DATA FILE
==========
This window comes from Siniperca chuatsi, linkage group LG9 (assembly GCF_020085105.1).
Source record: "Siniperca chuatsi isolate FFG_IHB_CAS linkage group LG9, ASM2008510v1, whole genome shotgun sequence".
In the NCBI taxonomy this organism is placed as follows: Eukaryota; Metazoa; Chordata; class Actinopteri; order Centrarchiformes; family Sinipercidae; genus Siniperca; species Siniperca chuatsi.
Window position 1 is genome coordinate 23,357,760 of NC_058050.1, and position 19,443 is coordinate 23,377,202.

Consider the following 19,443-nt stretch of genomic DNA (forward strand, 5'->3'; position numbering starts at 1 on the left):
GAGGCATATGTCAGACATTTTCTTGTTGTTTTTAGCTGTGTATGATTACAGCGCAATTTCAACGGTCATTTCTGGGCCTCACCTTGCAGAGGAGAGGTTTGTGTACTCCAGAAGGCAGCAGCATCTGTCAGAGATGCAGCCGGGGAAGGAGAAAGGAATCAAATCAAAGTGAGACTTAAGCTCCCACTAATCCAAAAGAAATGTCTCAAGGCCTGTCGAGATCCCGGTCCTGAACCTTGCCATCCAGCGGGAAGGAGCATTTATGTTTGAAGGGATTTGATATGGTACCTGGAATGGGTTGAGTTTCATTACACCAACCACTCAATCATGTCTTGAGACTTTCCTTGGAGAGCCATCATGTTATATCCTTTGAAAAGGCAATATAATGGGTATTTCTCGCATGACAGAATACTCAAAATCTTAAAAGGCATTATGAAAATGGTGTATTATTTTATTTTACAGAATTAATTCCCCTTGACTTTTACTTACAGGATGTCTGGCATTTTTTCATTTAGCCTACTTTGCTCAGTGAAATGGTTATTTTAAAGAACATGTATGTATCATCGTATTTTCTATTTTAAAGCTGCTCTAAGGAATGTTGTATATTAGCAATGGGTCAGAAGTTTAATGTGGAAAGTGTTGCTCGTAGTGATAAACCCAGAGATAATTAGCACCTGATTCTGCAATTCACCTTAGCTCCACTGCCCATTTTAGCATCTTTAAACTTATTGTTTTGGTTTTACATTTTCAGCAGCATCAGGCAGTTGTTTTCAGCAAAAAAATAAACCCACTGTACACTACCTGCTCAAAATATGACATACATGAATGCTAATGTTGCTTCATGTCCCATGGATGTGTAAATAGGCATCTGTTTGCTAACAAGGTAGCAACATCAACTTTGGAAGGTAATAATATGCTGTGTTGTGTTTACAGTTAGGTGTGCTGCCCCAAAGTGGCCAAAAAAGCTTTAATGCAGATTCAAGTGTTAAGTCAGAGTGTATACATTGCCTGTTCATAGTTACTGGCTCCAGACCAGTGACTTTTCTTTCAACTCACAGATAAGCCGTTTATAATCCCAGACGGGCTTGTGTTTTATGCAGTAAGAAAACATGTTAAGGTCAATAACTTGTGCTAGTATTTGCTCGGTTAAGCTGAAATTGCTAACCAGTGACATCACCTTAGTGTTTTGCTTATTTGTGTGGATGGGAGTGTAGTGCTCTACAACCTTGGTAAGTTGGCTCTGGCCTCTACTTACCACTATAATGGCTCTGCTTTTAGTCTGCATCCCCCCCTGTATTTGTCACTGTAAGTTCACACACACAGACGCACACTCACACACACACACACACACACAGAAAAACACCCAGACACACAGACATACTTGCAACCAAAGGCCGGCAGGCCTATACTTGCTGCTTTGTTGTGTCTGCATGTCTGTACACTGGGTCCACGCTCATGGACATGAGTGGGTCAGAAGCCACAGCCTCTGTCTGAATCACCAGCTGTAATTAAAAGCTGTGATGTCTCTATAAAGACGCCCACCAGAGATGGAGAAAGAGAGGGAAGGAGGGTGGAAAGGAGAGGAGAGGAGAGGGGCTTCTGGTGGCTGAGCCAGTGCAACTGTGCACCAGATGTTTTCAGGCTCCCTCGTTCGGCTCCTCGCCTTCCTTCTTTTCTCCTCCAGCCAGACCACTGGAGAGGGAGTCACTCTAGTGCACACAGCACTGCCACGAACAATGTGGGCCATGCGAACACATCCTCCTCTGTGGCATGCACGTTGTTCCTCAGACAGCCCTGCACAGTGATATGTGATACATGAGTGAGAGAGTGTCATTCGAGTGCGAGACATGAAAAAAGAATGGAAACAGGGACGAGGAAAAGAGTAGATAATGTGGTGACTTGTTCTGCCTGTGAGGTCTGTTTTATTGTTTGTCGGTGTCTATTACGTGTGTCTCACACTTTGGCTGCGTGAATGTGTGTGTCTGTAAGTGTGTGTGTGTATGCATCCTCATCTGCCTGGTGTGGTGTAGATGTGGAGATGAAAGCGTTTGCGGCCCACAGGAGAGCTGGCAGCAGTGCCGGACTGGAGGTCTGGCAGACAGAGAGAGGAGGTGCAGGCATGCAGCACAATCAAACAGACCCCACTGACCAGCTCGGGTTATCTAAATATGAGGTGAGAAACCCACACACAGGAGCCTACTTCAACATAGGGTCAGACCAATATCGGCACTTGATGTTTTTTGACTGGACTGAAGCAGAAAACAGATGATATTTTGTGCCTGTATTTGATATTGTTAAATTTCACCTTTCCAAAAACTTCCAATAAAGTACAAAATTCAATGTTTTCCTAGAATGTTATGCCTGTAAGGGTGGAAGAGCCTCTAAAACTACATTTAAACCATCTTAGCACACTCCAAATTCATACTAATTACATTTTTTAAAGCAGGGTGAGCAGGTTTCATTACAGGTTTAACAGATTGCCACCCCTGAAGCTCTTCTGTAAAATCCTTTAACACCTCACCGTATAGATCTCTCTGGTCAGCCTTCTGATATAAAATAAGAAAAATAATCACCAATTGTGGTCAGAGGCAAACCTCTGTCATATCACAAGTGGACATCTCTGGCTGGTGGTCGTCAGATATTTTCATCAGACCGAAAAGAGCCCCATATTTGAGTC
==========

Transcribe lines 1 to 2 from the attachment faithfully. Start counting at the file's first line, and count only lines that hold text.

This window comes from Siniperca chuatsi, linkage group LG9 (assembly GCF_020085105.1).
Source record: "Siniperca chuatsi isolate FFG_IHB_CAS linkage group LG9, ASM2008510v1, whole genome shotgun sequence".